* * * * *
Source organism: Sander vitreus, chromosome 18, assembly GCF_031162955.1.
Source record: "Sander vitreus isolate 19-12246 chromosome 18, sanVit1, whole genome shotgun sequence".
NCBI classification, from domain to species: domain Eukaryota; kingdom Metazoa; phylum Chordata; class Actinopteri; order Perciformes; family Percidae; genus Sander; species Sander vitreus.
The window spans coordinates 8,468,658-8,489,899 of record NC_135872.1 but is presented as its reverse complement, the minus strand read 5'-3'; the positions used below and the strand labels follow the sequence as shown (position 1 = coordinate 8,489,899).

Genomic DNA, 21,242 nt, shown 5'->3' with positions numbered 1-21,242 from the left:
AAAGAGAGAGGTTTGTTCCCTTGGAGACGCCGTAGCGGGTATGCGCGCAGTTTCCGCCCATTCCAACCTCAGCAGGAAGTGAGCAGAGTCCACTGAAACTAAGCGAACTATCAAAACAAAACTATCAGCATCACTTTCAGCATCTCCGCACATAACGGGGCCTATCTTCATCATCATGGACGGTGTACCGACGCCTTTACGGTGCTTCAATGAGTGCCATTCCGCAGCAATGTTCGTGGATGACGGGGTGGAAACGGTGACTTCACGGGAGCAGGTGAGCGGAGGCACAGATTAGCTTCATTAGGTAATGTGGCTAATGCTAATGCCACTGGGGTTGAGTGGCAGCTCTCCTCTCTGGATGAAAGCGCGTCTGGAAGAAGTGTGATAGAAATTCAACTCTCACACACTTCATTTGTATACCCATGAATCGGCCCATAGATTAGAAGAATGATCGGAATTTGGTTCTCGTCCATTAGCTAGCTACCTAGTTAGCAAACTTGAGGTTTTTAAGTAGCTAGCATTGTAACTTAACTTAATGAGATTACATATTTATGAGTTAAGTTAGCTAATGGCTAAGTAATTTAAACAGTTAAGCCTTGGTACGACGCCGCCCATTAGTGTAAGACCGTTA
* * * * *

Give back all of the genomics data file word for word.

Source organism: Sander vitreus, chromosome 18, assembly GCF_031162955.1.
Source record: "Sander vitreus isolate 19-12246 chromosome 18, sanVit1, whole genome shotgun sequence".
NCBI classification, from domain to species: domain Eukaryota; kingdom Metazoa; phylum Chordata; class Actinopteri; order Perciformes; family Percidae; genus Sander; species Sander vitreus.
The window spans coordinates 8,468,658-8,489,899 of record NC_135872.1 but is presented as its reverse complement, the minus strand read 5'-3'; the positions used below and the strand labels follow the sequence as shown (position 1 = coordinate 8,489,899).

Genomic DNA, 21,242 nt, shown 5'->3' with positions numbered 1-21,242 from the left:
AAAGAGAGAGGTTTGTTCCCTTGGAGACGCCGTAGCGGGTATGCGCGCAGTTTCCGCCCATTCCAACCTCAGCAGGAAGTGAGCAGAGTCCACTGAAACTAAGCGAACTATCAAAACAAAACTATCAGCATCACTTTCAGCATCTCCGCACATAACGGGGCCTATCTTCATCATCATGGACGGTGTACCGACGCCTTTACGGTGCTTCAATGAGTGCCATTCCGCAGCAATGTTCGTGGATGACGGGGTGGAAACGGTGACTTCACGGGAGCAGGTGAGCGGAGGCACAGATTAGCTTCATTAGGTAATGTGGCTAATGCTAATGCCACTGGGGTTGAGTGGCAGCTCTCCTCTCTGGATGAAAGCGCGTCTGGAAGAAGTGTGATAGAAATTCAACTCTCACACACTTCATTTGTATACCCATGAATCGGCCCATAGATTAGAAGAATGATCGGAATTTGGTTCTCGTCCATTAGCTAGCTACCTAGTTAGCAAACTTGAGGTTTTTAAGTAGCTAGCATTGTAACTTAACTTAATGAGATTACATATTTATGAGTTAAGTTAGCTAATGGCTAAGTAATTTAAACAGTTAAGCCTTGGTACGACGCCGCCCATTAGTGTAAGACCGTTA